Now a short geology lesson on natural bridges vs. arches. Even though they look the same to my untrained eye and both are created from erosion over millions of years, they’re different. Arches are formed from the forces of wind, ice and rain, whereas bridges are shaped by running water, such as a river or stream.

The three bridges in this park are called Sipapu, Kachina and Owachomo – Hopi names that are decidedly better than Augusta, Caroline and Edwin, as they were previously called.

Sipapu is the largest at 220′ high with a 268′ span. NPS reports that it’s the second largest natural bridge in the world (largest is also in Utah – Rainbow Bridge).

We hiked the trail from the canyon rim to the base of the bridge. A few shots along the way:

And views at the bottom:

A view of one of the bridge abutments from underneath

Views of the other two bridges from above:

We were running short on time and didn’t hike to the bottom of Kachina or Owachomo.

Good views of the Bear’s Ears just before exiting the park

Our visit to Natural Bridges was a huge win – beautiful scenery on a perfect autumn day, and hardly any visitors (possibly because the main road was closed). I give it 5 stars.

Allow at least a half day for your visit, plus ample travel time.

Navajo National Monument

One last detour (so far) – a visit to Navajo National Monument on our travel day from Monument Valley to Page. It’s 4.5 stars on Trip Advisor.

The claim to fame for this park is thes cliff dwellings, “remarkably well-preserved . . . built hundreds of years ago by Ancestral Puebloans” (quote from the National Park Service brochure).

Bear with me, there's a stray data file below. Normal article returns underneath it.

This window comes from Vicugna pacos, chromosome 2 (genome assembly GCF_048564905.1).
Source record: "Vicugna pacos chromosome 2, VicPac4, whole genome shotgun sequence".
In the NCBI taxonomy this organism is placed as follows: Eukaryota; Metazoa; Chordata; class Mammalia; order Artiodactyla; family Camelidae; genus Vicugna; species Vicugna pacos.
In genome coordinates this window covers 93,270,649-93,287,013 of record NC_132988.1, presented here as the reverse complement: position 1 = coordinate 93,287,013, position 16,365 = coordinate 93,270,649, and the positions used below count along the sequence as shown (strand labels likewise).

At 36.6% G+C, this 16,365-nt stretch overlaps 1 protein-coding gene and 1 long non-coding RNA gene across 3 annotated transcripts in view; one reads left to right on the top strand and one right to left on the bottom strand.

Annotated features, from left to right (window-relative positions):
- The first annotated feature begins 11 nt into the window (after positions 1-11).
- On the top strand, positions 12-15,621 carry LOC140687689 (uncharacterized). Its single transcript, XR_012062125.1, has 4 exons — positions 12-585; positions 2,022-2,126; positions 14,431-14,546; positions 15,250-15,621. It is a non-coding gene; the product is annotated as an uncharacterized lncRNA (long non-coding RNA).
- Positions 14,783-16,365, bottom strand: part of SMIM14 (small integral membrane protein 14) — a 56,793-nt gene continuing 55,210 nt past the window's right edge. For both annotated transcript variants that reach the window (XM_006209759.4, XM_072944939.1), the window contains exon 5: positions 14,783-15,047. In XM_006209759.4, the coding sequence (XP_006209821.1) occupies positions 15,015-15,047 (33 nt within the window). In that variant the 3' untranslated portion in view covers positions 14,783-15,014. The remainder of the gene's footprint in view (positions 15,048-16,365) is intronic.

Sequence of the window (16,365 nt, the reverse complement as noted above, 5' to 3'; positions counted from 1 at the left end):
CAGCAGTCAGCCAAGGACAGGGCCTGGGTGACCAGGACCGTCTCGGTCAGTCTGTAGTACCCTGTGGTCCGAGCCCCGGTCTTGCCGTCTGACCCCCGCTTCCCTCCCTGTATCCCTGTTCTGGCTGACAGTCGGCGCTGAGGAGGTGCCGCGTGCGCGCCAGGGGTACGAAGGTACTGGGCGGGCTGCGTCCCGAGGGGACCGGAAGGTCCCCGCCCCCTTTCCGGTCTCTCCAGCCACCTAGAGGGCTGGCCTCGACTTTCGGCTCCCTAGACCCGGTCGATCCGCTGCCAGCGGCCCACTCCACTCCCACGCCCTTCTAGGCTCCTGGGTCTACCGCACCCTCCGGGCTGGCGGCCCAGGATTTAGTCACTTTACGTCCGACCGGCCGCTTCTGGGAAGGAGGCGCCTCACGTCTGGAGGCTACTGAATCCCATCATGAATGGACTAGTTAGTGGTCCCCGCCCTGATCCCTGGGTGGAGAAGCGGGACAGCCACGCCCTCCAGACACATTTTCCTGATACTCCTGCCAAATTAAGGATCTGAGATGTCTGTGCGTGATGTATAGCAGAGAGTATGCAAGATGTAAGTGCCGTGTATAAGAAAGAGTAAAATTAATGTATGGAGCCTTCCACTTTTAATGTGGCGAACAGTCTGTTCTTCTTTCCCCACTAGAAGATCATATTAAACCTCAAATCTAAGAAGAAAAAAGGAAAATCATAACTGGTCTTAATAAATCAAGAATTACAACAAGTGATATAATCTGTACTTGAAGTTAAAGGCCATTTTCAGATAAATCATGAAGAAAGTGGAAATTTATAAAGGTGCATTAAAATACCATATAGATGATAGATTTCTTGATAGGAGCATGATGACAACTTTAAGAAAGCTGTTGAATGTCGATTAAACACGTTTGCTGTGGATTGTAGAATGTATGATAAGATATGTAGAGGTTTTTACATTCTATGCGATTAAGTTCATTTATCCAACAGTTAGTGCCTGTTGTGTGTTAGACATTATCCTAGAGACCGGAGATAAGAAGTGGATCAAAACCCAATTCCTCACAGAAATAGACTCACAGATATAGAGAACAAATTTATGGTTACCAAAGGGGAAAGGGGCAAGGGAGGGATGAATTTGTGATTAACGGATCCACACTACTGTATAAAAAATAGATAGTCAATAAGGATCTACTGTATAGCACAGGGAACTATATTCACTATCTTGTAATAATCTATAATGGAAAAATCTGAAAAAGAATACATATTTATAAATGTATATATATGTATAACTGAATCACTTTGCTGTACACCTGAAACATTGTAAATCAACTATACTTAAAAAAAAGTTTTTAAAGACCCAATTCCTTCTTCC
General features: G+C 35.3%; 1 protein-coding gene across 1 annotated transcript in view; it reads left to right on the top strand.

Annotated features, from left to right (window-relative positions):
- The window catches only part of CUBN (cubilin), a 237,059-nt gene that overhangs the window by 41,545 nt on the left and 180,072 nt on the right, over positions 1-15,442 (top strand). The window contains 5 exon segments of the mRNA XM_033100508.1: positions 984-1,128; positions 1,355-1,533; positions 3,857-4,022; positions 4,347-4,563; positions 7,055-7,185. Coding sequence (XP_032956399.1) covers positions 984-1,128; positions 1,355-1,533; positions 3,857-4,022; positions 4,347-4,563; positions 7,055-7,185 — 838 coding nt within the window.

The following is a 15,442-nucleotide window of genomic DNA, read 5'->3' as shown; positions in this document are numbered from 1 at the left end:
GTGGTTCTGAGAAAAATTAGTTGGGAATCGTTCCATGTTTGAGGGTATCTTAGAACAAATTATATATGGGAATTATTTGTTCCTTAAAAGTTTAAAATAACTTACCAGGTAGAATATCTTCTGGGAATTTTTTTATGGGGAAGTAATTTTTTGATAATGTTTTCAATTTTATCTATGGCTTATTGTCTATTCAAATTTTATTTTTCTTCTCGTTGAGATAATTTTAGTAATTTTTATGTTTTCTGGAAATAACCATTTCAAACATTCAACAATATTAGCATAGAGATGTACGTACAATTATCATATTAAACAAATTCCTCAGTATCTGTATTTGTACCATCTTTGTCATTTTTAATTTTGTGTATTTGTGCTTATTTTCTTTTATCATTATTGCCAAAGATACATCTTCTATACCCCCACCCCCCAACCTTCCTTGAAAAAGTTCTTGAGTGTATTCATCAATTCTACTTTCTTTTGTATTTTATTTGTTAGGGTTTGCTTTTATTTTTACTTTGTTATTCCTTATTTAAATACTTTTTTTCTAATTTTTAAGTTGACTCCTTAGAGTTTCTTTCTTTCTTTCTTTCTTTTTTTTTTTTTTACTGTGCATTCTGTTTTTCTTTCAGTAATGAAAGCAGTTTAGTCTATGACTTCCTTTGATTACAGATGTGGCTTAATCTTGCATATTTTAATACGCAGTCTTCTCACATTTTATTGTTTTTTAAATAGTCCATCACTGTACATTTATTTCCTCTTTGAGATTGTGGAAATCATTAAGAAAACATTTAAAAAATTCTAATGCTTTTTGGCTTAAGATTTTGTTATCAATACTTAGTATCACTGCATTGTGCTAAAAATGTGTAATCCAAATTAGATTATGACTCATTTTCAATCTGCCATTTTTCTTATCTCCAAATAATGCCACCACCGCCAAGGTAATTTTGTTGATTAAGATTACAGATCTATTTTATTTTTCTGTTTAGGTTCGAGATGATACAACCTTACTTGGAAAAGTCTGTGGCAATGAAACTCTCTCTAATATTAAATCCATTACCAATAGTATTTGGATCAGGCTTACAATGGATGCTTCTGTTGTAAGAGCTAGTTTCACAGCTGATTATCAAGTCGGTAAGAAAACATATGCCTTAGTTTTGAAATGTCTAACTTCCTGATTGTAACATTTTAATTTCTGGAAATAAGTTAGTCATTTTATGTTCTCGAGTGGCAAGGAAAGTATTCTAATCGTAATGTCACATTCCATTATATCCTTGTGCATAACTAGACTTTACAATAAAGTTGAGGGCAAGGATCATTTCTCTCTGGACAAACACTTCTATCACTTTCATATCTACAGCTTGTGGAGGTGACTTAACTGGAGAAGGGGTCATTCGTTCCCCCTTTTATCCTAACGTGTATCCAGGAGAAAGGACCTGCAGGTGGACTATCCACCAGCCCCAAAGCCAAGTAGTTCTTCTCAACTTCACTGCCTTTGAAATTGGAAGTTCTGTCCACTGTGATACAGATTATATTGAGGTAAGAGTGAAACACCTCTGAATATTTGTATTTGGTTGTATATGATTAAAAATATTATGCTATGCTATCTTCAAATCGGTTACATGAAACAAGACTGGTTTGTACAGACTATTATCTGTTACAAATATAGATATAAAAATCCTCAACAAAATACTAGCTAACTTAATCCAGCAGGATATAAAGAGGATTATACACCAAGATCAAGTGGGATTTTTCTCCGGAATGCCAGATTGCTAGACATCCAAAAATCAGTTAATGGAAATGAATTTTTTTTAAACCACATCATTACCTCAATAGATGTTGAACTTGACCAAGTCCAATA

Only one of the three cliff dwelling communities is visible to casual visitors. Betatakin, shown in the two photos below, housed 100-125 people.

We were able to zoom in much better with our binoculars – glad we remembered to bring them along. In non-COVID times, an up-close, ranger-guided tour is available via a 5-mile hike, which sounds like something we would like to do.

Viewing the Keet Seel cliff dwelling requires a permit and a strenuous 17-mile hike (round trip) that includes a 1,000′ change in elevation and hiking through water. Upon arrival, a ranger on duty takes you on a tour of the dwellings. We wouldn’t do it even if we had the time, but again due to COVID, this excursion wasn’t currently an option at all.

The third set of cliff dwellings, Inscription House, is completely closed to the public due to its unstable and fragile condition.

We hiked a couple of other short trails that featured beautiful canyon views.

As far as I can tell, the only connection between this park and the Navajo Indians is its location within the boundaries of the Navajo Nation. The original cliff dwellers (circa 1250) were actually Ancient Puebloans, whose descendants are the Hopi.

This park was even quieter than Natural Bridges – just a handful of other people during our visit. After our usual picnic lunch, we were on our way to Monument Valley.

If you are traveling in the area, this is a good place to stop for a couple of hours and stretch your legs. Just don’t expect to see much in the way of cliff dwellings. My rating – 4 stars.

I predict there will be future articles about places to visit On the Way from Here to There.

Categories: Arizona, UtahTags: , , ,